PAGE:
- Scored 1,416 runs
- Made 3,000 hits
Roberto participated in two World Series. He was batting champion four times, the MVP (Most Valuable Player) in 1966, and 12-time Golden Glove winner. In 1971, he was named the MVP of the World Series.
In his career, Clemente had a batting average of 0.317; 1,305 runs batted in; and 240 home runs. His last game was the fifth and final game of the National League Championship Series on October 11, 1972.
In 1958, Clemente joined the United States Marine Corps Reserve, where he served six months of active duty during the off-season every year until 1964. In 2003, he was inducted into the Marine Corps Sports Hall of Fame. Fifteen years later, in 2018, he was inducted into the Puerto Rican Veterans Hall of fame.
In 1964, he married Vera Cristina Zabala and they had three children together: Roberto Jr., Luis Roberto, and Roberto Enrique.
Roberto Clemente was a devoted Catholic and that devotion drove him to help in humanitarian causes, to which he spent most of his time during his off-seasons. He was known for his charisma and his genuine interest in those less fortunate.
On December 23, 1972, a major earthquake hit Managua, the capital city of Nicaragua, a place Clemente had visited just three weeks prior. Moved by the needs of the people, he sent help, but that help was redirected for the use of corrupt government officials.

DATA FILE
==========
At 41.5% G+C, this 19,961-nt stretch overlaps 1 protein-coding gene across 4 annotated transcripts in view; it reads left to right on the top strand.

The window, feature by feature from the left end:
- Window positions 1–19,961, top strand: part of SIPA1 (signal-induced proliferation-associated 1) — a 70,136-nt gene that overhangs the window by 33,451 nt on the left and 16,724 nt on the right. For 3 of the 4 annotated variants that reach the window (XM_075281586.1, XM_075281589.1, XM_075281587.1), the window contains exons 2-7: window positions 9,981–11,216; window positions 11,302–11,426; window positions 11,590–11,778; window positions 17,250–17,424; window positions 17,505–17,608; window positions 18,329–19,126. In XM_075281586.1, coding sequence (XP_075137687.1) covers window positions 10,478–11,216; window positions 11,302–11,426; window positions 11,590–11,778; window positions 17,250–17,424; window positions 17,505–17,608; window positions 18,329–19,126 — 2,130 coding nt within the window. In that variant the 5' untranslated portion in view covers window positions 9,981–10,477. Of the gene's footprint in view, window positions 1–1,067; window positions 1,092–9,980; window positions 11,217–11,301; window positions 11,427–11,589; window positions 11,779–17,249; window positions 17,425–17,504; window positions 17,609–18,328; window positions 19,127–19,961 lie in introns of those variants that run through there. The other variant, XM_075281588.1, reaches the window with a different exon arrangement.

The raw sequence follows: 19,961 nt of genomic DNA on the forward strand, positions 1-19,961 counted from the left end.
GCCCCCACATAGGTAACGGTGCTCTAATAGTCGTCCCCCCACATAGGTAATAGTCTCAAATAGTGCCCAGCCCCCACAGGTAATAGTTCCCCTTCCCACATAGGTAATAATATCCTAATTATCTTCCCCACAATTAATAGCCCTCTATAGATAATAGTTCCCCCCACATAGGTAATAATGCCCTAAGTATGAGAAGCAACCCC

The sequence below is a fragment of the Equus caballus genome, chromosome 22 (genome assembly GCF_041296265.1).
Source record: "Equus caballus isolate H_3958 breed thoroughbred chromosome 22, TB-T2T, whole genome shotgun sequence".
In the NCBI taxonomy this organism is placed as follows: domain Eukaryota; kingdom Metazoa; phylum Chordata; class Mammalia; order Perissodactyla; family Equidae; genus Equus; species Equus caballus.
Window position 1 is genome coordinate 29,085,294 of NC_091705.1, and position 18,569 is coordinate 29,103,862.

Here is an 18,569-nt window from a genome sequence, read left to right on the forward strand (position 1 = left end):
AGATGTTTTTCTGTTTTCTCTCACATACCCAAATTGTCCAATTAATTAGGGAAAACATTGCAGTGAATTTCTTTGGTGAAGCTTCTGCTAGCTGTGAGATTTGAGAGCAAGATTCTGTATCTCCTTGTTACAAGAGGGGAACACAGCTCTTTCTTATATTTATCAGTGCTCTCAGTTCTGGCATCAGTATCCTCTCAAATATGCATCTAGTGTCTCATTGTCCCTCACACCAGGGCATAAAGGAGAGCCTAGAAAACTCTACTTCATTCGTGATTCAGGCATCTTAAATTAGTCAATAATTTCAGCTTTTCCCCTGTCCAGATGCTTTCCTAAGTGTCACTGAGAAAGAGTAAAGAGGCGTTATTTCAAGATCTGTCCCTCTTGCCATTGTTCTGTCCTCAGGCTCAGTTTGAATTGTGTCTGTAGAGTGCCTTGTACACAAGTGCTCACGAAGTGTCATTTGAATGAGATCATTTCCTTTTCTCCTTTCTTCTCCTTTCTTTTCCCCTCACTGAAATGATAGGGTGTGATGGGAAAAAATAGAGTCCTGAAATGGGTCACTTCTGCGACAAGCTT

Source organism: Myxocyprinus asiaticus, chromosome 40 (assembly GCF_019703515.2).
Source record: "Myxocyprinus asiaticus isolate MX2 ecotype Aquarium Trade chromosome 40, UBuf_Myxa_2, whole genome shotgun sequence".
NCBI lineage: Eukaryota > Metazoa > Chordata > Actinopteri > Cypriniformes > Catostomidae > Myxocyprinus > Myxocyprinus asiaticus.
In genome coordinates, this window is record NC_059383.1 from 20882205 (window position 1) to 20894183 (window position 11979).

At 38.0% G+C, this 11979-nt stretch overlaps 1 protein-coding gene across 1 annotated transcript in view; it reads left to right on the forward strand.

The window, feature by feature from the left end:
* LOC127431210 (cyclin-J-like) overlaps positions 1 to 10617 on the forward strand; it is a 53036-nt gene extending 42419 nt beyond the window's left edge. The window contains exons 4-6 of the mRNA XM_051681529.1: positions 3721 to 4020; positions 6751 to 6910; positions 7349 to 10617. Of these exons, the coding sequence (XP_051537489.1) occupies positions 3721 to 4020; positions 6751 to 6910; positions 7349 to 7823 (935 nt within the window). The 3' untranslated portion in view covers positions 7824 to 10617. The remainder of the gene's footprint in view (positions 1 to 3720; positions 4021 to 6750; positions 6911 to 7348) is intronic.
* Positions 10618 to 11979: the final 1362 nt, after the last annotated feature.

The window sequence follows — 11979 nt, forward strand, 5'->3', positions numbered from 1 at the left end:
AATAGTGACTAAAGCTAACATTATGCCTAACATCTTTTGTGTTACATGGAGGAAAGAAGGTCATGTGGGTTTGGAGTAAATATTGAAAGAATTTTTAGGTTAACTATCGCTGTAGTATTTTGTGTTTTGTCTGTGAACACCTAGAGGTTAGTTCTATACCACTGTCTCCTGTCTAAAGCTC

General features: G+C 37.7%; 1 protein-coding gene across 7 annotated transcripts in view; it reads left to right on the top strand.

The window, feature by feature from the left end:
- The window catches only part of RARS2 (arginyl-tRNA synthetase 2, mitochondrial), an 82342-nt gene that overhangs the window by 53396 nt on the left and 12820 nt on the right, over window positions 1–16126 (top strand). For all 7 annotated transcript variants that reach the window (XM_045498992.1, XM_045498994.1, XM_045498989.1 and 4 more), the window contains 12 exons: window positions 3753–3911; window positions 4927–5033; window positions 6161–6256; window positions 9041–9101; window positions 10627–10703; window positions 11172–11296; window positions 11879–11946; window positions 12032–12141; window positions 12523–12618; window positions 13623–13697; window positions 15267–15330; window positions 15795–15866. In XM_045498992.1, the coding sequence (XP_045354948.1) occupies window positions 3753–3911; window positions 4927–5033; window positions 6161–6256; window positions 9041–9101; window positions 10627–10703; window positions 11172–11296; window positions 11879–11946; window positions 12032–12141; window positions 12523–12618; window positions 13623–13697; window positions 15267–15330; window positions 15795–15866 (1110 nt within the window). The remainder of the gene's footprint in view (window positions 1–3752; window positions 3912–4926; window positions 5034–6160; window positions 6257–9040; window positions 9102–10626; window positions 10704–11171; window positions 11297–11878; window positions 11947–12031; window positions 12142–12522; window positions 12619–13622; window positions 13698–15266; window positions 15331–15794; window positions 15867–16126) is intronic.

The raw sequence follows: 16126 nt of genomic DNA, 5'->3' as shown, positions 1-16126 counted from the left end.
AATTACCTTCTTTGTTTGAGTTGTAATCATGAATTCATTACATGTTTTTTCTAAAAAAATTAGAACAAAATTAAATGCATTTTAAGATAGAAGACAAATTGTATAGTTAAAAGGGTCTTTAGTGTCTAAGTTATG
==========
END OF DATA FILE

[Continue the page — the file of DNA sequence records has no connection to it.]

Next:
Roberto Clemente rented a plane to be sure the aid packages were distributed to those in need.
Sadly, the plane crashed into the Atlantic Ocean near the coast of Isla Verde, Puerto Rico after the take-off on December 31, 1972. Roberto Clemente died in the crash.
His fans across Puerto Rico, Latin America, and the world were shaken by Clemente’s death. Clemente’s family, friends, sports community, and fans were grieving.
Puerto Rican governor Luis Ferré issued a three-day mourning period on January 1. Some of Clemente’s friends and teammates visited his widow and kids. Puerto Rican radio stations canceled their regular programs to play somber music.
Roberto Clemente was a beloved Puerto Rican. He was a superhero for those kids who, like him, dreamed of a better future and a career in sports. He made his people proud with his service to the nation and to his neighbors.
Check this New York Times article on Clemente’s impact. This Spanish article shares how Puerto Ricans still honor Clemente on the date of his death.